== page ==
Tuesday 23 March 2021 9:56 am

Rio Tinto to partner with Indigenous leaders despite native claims of 'no visibility'

Rio Tinto will set up a panel to better manage its relationships with indigenous groups after the mining giant destroyed sacred rock shelters in Australia last year.

Former CEO Jean-Sébastien Jacques and other senior executives, Chris Salisbury, Simone Niven and Simon Thompson, have all stepped down following the controversy.

The destruction of Jukkan Gorge in May has spurred the mining giant to re-define its ‘best practices’ by consulting with traditional owners, host communities and independent groups, the miner said. 

The Indigenous Advisory Group will be set up to ensure Rio Tinto has a better understanding of Indigenous cultures in Australia, including at board level.

The Rio Tinto board, led by Simon Thompson, argued that trimming wages and bonuses was satisfactory punishment, which saw Salisbury receive total remuneration of £3.7m, including termination benefits and unvested share awards, from £1.6m in 2019.

Salisbury lost a £620,000 short-term incentive, meanwhile Niven lost out on £525,000 in short-term incentives but received £5.1m, including £1.1m in termination benefits and unvested share awards.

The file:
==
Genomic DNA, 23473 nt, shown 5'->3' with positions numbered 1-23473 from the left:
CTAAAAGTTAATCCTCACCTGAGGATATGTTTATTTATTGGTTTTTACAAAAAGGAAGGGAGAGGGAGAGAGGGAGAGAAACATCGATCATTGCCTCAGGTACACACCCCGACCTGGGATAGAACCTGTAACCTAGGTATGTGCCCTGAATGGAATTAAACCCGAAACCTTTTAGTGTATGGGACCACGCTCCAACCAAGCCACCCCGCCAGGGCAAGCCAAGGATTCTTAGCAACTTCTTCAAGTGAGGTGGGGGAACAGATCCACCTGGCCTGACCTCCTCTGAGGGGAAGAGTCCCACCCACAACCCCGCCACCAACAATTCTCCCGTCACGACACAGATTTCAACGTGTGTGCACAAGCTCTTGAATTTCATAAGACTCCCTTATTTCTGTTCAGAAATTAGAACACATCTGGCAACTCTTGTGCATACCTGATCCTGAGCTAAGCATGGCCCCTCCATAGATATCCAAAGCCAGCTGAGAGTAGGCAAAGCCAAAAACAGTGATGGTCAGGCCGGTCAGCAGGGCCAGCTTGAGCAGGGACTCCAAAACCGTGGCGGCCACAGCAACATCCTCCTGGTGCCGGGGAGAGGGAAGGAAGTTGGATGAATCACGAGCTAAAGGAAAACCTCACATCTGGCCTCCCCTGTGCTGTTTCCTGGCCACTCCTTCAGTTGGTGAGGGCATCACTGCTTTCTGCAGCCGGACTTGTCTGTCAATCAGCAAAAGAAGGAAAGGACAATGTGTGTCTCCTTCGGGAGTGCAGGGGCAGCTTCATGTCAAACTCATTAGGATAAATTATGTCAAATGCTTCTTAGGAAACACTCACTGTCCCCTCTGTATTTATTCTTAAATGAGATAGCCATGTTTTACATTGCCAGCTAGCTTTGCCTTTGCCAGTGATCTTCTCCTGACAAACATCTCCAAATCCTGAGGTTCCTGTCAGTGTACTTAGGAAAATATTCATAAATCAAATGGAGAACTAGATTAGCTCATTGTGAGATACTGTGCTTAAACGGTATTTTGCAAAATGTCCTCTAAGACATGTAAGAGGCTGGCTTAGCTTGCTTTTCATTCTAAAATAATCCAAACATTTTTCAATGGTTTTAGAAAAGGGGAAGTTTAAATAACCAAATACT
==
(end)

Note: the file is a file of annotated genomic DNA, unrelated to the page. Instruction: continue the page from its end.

Chairman Simon Thompson, who left earlier this month, was the fourth senior leader to depart Rio Tinto over its wilful destruction of the sacred Aboriginal site.

‘No visibility’

The move has mixed reviews, as the director at Wintawari Guruma Aboriginal Corporation (WGAC), Tony Bevan, shot down Rio’s claims of diversifying decision making as a marketing stunt, according to Reuters.

WGAC, one of nine Aboriginal Corporations that have agreements with the miner, released a scorecard earlier this month to rate mining companies in the region on how well they comply with environmental, social and governance (ESG) standards. 

93 per cent of Eastern Guruma, where WGAC is based, hosts mining camps, with Rio Tinto one of the biggest miners in the region.

“WGAC is yet to see any evidence of a strengthened and improved approach to cultural heritage management,” Bevan explained.

“We have no visibility on the significantly strengthened internal practices, policies and governance that is referred to.”

The Indigenous group also voiced concerns that the advisory group could lead to standardised approaches that would not meet the needs of individual groups in Western Australia. 


Jukkan Gorge, a cave system in Australia that showed signs of continuous human occupation for over 46,000 years, was blown up by Rio Tinto knowingly.

A parliamentary inquiry found the iron ore giant to have gone against the wishes of traditional land-owners, like the San Carlos Apache tribe, despite knowing of the archaeological value. 

The inquiry found Rio Tinto’s actions “inexcusable”. 

“Rio knew the value of what they were destroying but blew it up anyway,” the report said.